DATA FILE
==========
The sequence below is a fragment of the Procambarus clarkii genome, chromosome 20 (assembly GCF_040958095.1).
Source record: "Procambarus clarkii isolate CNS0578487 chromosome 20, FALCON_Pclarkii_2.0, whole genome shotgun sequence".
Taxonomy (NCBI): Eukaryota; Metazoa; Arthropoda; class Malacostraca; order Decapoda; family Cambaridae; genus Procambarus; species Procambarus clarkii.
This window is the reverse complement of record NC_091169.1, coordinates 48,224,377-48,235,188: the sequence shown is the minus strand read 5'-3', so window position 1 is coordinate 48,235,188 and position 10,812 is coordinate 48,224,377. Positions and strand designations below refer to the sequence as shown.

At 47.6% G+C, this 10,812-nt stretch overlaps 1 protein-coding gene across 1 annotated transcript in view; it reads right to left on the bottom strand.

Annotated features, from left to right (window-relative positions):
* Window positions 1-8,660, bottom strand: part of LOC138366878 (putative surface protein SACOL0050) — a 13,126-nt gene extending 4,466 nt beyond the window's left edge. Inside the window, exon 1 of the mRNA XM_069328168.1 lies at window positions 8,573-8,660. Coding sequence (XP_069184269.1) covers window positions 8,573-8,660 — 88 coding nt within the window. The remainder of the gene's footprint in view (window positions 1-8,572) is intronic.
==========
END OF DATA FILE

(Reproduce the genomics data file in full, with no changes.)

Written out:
The sequence below is a fragment of the Procambarus clarkii genome, chromosome 20 (assembly GCF_040958095.1).
Source record: "Procambarus clarkii isolate CNS0578487 chromosome 20, FALCON_Pclarkii_2.0, whole genome shotgun sequence".
Taxonomy (NCBI): Eukaryota; Metazoa; Arthropoda; class Malacostraca; order Decapoda; family Cambaridae; genus Procambarus; species Procambarus clarkii.
This window is the reverse complement of record NC_091169.1, coordinates 48,224,377-48,235,188: the sequence shown is the minus strand read 5'-3', so window position 1 is coordinate 48,235,188 and position 10,812 is coordinate 48,224,377. Positions and strand designations below refer to the sequence as shown.

At 47.6% G+C, this 10,812-nt stretch overlaps 1 protein-coding gene across 1 annotated transcript in view; it reads right to left on the bottom strand.

Annotated features, from left to right (window-relative positions):
* Window positions 1-8,660, bottom strand: part of LOC138366878 (putative surface protein SACOL0050) — a 13,126-nt gene extending 4,466 nt beyond the window's left edge. Inside the window, exon 1 of the mRNA XM_069328168.1 lies at window positions 8,573-8,660. Coding sequence (XP_069184269.1) covers window positions 8,573-8,660 — 88 coding nt within the window. The remainder of the gene's footprint in view (window positions 1-8,572) is intronic.